The Roman Empire: introducing some key terms
The Roman Empire: introducing some key terms

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The Roman Empire: introducing some key terms

Acknowledgements

This course was written by Dr Janet Huskinson

Except for third party materials and otherwise stated (see terms and conditions [Tip: hold Ctrl and click a link to open it in a new tab. (Hide tip)] ), this content is made available under a Creative Commons Attribution-NonCommercial-ShareAlike 4.0 Licence

Course image: DncnH in Flickr made available under Creative Commons Attribution 2.0 Licence.

‘Culture Identity and Power in the Roman Empire – Introduction to the Course’, Janet Huskinson, OU, 1999

‘Experiencing Rome – Culture, Identity and Power in the Roman Empire’, Janet Huskinson, OU/Routledge, 2000

Figure 1.1 Mosaic showing Rome and provinces from a house in El Djem, Tunisia. Museum of El Djem, Tunis. (Photo: Gilles Mermet)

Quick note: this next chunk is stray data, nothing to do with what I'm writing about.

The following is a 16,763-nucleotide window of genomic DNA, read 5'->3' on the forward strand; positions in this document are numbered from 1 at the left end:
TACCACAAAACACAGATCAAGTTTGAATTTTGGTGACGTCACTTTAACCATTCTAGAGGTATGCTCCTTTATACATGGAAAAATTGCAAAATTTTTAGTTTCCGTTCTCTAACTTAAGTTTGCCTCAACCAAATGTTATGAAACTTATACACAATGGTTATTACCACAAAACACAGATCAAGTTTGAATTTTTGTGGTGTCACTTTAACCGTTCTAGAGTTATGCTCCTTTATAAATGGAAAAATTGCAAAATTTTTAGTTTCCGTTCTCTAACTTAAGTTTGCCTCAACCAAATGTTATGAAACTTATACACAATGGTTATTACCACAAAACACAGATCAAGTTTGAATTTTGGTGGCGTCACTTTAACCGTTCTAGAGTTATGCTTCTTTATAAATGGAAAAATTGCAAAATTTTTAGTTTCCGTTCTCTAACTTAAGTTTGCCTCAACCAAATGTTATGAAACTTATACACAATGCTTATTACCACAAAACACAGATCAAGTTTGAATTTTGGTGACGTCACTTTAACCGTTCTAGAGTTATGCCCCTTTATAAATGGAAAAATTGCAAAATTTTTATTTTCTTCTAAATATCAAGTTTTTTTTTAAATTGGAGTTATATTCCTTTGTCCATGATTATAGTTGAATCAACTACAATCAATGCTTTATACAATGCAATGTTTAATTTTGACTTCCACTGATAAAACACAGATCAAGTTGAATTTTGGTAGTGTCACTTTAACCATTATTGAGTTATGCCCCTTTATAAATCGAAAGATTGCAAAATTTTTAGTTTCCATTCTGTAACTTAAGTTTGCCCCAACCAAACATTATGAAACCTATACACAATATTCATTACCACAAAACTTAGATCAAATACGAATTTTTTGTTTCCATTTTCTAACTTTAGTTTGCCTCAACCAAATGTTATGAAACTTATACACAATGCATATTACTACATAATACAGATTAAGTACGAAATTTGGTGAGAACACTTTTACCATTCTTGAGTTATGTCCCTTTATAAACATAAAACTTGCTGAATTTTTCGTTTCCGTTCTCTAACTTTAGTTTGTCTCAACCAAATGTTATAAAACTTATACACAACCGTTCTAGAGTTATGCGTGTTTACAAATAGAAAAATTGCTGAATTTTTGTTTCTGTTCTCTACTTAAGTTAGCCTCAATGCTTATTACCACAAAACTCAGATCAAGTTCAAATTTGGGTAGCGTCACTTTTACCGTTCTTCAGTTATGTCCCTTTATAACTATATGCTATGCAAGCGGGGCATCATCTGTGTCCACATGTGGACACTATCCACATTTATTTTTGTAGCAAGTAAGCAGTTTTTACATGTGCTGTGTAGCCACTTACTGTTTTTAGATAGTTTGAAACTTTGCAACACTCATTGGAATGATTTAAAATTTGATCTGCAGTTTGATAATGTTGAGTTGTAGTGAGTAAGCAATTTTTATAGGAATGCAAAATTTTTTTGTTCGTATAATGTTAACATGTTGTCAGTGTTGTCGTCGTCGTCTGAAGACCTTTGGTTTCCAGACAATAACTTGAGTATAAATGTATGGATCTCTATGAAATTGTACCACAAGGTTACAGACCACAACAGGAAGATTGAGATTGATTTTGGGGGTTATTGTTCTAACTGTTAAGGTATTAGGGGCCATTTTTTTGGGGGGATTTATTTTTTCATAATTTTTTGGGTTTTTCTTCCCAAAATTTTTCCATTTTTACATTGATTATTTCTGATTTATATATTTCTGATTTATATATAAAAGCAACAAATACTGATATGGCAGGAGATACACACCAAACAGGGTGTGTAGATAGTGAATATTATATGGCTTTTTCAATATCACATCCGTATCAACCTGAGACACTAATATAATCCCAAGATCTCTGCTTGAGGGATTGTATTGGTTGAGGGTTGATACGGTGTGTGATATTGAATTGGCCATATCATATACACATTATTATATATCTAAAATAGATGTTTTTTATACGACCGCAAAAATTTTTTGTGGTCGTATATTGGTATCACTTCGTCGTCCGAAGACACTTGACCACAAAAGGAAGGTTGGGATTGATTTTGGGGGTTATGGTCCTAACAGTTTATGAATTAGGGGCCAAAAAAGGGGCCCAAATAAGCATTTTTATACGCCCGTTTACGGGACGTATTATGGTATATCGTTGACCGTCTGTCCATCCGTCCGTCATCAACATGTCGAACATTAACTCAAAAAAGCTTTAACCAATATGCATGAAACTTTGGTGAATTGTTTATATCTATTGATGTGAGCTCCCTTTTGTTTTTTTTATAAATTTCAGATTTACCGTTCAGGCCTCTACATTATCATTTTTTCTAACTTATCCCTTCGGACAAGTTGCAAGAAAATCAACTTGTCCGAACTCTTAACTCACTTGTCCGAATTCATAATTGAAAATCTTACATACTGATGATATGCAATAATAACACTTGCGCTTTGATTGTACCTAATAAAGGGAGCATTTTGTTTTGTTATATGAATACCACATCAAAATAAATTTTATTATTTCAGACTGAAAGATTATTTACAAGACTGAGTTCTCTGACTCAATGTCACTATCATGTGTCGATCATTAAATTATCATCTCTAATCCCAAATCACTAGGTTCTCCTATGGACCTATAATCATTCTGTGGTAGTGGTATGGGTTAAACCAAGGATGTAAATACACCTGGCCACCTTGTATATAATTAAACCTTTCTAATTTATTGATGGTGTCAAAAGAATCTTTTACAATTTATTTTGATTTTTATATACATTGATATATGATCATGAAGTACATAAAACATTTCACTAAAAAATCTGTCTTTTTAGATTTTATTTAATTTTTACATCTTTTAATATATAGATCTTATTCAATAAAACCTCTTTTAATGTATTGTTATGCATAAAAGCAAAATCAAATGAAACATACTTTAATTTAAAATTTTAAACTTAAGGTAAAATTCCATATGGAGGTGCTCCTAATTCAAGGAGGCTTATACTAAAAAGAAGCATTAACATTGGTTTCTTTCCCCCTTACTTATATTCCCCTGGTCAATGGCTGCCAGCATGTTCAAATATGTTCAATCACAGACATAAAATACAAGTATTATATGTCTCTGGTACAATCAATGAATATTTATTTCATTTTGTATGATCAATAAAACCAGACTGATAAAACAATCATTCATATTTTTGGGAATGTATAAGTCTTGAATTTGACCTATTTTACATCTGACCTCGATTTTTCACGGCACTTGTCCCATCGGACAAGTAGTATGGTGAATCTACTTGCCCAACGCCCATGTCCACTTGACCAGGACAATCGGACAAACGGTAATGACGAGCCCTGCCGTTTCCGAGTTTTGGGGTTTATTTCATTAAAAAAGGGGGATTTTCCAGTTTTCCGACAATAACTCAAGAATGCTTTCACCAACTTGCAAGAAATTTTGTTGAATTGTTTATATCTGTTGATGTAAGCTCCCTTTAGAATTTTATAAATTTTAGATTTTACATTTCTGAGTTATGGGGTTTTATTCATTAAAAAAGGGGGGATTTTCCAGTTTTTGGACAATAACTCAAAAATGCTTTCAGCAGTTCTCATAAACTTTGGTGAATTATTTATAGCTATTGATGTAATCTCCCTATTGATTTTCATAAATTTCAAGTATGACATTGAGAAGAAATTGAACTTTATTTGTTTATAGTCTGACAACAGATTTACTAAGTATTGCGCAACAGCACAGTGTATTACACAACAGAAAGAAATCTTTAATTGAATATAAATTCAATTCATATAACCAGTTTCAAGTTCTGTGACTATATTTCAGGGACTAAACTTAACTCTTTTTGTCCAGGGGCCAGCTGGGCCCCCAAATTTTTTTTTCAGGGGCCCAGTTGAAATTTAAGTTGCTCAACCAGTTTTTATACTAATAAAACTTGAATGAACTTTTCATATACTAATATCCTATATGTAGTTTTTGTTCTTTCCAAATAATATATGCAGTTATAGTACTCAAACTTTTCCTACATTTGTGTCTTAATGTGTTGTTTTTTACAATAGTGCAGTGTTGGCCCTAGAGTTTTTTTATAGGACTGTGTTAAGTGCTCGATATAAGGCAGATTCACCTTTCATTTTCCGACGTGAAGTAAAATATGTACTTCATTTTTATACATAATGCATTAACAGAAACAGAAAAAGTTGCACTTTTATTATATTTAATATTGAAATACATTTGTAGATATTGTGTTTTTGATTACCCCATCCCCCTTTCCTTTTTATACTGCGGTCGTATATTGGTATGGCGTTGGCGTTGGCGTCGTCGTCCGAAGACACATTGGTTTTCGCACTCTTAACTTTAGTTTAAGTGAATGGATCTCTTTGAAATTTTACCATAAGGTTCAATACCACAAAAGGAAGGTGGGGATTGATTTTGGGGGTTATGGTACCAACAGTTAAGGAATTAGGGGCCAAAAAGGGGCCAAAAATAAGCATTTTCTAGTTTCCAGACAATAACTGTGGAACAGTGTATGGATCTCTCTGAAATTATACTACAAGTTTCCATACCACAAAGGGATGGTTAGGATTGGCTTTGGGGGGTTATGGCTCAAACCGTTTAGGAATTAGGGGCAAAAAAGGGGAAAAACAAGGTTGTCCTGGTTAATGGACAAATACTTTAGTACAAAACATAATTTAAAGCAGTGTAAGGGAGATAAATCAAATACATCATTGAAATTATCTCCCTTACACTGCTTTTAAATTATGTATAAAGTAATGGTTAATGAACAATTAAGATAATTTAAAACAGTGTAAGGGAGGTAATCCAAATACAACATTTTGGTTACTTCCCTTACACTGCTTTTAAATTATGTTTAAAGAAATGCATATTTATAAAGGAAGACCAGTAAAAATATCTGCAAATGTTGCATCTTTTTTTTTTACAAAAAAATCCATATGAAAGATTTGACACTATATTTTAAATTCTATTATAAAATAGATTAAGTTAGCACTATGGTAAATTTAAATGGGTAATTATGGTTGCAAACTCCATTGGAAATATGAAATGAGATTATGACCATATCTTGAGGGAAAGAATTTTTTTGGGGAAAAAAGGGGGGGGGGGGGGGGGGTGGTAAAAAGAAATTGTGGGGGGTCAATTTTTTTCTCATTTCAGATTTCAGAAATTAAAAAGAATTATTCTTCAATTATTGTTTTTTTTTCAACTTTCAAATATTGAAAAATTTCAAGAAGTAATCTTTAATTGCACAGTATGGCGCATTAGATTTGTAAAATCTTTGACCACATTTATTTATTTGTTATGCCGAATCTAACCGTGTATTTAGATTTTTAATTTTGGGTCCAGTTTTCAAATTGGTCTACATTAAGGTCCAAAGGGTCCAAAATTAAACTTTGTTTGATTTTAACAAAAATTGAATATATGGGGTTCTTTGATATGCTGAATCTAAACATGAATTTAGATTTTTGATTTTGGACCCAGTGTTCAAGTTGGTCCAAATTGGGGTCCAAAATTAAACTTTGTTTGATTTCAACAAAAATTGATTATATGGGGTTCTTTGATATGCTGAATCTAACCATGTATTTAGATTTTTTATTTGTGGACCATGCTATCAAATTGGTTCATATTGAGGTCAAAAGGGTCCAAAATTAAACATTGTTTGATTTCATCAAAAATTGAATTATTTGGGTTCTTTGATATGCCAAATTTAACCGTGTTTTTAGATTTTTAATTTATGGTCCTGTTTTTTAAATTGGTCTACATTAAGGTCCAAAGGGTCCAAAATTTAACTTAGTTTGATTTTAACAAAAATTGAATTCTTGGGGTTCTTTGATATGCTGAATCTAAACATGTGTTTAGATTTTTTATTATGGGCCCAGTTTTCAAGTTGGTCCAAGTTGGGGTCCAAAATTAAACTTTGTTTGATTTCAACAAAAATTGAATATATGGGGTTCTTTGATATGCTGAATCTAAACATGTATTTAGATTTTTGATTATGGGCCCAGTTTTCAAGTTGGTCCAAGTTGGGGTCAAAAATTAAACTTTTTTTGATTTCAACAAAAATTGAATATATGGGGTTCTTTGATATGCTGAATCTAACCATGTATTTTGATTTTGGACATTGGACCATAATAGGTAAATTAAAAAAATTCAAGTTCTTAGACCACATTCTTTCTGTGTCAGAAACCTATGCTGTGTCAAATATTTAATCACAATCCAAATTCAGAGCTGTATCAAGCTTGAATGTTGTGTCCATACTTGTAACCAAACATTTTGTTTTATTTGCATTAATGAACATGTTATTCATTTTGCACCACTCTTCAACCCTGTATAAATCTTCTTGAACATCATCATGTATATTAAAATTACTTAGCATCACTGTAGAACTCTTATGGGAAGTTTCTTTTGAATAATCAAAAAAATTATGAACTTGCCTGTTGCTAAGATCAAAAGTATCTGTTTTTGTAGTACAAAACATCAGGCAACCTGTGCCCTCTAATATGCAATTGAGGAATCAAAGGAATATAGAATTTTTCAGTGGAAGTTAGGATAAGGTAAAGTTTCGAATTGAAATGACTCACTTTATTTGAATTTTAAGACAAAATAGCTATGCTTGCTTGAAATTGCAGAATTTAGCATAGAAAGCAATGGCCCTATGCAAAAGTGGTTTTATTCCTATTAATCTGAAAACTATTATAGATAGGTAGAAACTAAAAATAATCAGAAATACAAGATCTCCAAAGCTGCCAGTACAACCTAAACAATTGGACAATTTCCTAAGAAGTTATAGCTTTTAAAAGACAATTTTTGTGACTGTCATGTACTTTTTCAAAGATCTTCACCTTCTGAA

Figure 1.2 Detail showing the central figure of Rome, Museum of El Djem, Tunis. (Photo: Gilles Mermet)

Figure 1.3 Detail showing Africa, Museum of El Djem, Tunis. (Photo: Gilles Mermet)

Figure 1.4 Statue of Hadrian from Cyrene, C AD 122. The British Museum. © Trustees of The British Museum

Figure 1.5 Relief of Cyrene crowned by Libya, second century AD, The British Museum. © Trustees of The British Museum

Figure 1.6 © Museum of Fine Arts, Boston, inv. No 88.643, Benjamin Cheney Fund

Figure 1.7 The Gemma Augusta, cameo, first century AD. Kunsthistorisches Museum, Vienna

Plate 1 From Boardman, J. Griffin J and Murray O. (eds) (1996), ‘The Roman World’, Oxford, Oxford University Press, pp. 126–7, by permission of Oxford University Press

Plate 2 Tombstone of soldier Sextus Valerius genialis, Corinium Museum, Cirencester. © Cotswold District Council, Corinium Museum, used with permission

All other materials included in this course are derived from content originated at the Open University.

Every effort has been made to contact copyright owners. If any have been inadvertently overlooked, the publishers will be pleased to make the necessary arrangements at the first opportunity.

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